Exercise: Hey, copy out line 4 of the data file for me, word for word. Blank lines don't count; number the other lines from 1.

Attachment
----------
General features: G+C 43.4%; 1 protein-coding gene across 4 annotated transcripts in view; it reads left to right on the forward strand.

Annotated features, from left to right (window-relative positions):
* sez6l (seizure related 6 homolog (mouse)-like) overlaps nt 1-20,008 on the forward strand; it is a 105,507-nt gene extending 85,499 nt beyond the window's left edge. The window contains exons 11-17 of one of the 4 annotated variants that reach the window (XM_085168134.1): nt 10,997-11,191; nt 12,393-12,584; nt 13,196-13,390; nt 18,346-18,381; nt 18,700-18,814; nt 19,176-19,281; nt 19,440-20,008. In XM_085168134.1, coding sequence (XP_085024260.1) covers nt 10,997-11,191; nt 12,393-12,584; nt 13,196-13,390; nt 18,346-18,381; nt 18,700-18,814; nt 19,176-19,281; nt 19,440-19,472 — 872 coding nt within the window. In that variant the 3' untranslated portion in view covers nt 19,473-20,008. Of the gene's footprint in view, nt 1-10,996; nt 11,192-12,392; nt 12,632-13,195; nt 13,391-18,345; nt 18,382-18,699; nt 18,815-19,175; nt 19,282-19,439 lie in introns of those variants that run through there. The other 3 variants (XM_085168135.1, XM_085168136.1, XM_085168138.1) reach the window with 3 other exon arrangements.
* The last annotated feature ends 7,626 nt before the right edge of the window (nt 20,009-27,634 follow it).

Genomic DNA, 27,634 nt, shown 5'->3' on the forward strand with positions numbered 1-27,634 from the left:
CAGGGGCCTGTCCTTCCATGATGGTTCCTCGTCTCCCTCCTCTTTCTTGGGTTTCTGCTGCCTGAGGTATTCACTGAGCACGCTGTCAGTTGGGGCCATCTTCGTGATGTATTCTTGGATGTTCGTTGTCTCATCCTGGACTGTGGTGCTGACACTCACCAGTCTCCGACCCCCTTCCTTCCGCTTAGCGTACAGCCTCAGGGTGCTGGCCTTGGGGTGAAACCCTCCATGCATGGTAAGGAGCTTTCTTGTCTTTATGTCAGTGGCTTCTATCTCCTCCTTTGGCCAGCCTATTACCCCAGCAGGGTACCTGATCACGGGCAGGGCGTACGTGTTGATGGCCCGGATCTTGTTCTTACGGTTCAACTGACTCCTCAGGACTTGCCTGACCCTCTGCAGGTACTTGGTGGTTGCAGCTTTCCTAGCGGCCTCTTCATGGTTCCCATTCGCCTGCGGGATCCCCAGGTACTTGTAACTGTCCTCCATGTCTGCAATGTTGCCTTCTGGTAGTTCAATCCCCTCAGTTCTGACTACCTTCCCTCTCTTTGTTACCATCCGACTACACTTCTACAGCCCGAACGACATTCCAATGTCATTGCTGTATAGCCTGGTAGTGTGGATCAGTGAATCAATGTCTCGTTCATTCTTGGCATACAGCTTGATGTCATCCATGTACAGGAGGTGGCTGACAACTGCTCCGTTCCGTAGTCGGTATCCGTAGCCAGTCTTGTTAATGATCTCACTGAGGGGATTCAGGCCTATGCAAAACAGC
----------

* The last annotated feature ends 7,626 nt before the right edge of the window (nt 20,009-27,634 follow it).